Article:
In the meantime, Michelle at Scribbit interviewed me today. You can go find out about the job I almost had, at a time when scheduling meant even less to me than it does now, and see a fun picture of a camel in the back of a pickup on the streets of Nouakchott.
I leave you with these thoughts from Elliot. This is a cautionary tale about what happens when you let your feverish son read too much, especially a son who received this very cool book from a favorite aunt.
Elliot: I was insane last night.
Me (smiling): Did you have fever dreams? When you have a fever, you often have really vivid dreams. Do you know what vivid means?
Elliot: Yes. But these weren’t dreams; I was there.
Me: Uh, yeah. You see, vivid means…
Elliot: It was really weird though. I was at the Battle of Stalingrad, and I was a Russian fighter, but I had a German gun instead of a Russian one.

Last week, Donn was sick, and I told him I refused to get it. Which meant, of course, that by Sunday my temperature was 102 and I had only a terrible croak where my voice used to be.
I spent the afternoon in bed, dozing in and out while catching up on my Hardy Boys books. I’m pleased to be able to announce that I am now not only familiar with the classic series, from my own childhood, but with the new and improved “modern and exciting” paperback series, and the ultra-new graphic novel versions. Which are kind of fun, really. I like the name graphic novel, as it sounds much more serious than “comic book,” which can be important for your self image even when you are high on antihistamines.
So Monday, I didn’t do much what with one thing and another. In fact, I don’t even remember the day, except after about 10 p.m. when I realized that I was hosting a baby shower the very next morning. Oops!
Ok, hosting isn’t exactly the word. It wasn’t at my house, and someone else got the cute confetti and pretty candles and flowers, and others brought muffins and scones and coffee cake and other munchies. But I was in charge of the event. Voice or no voice, the show must go on.
So I googled baby shower games, looking for something I could do at the last minute that didn’t involve diaper jokes. I know many of you find the game hilarious where you have paper nappies filled with mustard or relish or glutinous chocolate icing, but I just don’t get into those. For one, it reminds me too much of the reality of small children, and for two, it turns me off my food. And I like liking food, which might explain why these gym sessions aren’t having the desired results as far as me suddenly losing 20 pounds goes.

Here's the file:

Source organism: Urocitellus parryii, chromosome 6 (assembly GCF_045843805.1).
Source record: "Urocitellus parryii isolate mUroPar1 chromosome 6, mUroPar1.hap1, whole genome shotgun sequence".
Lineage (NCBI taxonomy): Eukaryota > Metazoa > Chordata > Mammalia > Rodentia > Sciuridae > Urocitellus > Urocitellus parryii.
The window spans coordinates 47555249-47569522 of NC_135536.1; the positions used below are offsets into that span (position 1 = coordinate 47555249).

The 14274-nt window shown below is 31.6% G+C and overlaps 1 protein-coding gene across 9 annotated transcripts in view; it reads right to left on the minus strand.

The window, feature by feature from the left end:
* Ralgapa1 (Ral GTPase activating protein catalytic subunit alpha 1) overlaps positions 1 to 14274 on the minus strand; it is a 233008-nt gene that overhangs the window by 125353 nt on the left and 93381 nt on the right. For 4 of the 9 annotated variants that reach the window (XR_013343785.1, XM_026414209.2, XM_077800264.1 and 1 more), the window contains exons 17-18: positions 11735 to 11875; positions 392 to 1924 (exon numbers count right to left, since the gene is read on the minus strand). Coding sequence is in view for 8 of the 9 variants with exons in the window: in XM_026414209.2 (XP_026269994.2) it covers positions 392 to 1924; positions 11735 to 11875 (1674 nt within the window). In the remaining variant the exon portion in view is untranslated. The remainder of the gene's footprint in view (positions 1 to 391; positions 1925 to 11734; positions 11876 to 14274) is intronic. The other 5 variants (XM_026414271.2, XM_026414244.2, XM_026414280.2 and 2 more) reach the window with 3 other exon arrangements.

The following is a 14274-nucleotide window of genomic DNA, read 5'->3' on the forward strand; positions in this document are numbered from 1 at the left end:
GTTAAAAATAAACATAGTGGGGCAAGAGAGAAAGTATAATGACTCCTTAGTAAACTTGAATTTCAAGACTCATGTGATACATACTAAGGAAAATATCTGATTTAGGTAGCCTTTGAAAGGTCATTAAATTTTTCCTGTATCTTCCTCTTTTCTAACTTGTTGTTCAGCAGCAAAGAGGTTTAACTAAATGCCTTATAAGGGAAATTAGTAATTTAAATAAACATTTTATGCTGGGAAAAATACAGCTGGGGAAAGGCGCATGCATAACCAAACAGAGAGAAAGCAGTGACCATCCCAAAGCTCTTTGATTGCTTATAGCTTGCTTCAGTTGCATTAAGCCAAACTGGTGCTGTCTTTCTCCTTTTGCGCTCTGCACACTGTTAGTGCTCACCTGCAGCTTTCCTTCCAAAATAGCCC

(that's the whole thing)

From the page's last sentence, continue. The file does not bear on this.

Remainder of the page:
One site mentioned a nursery rhyme game. Perfect, I thought. I may not remember how to conjugate French verbs in the plus-que-parfait or where I put down the cordless phone, but I know my nursery rhymes! These little scraps of rhythm continue to take up plenty of space on my own personal hard drive, and no I don’t know why. Any ideas? Preferably not insulting?
So I sat down and shot out lots of ideas, like the hard-edged questions: How many bags of wool did the black sheep have? Why shouldn’t you put your baby to sleep in a tree? Yeah. This was gripping stuff. However, round about question 14 or so, I started to run out of steam. I googled nursery rhymes and found this fascinating site, guaranteed to take up even more valuable brain space. Yes, now you can waste even more time online learning the historical origins of popular rhymes.
My current favorite, and yes I have told this to everyone I know so far, is the origin of “Mistress Mary, Quite Contrary.” For those of you with brains devoted to the knowledge of how electricity works or simple calculus equations who may have forgotten this childhood favorite, the rhyme continues, “…how does your garden grow? With silver bells and cockle shells and pretty maids all in a row.” Pretty, right? Sweet, even. Nope. It refers to the reign of Mary I, aka Bloody Mary. The “garden” is the Protestant graveyard, which she did all she could to fill. “Silver bells and cockleshells” were instruments of torture, and the “pretty maids” were guillotines! Isn’t that fascinating? I love mixing medieval torture implements with soothing bedtime lullabies. No, actually, I do. This way, everyone involved gets something out of it.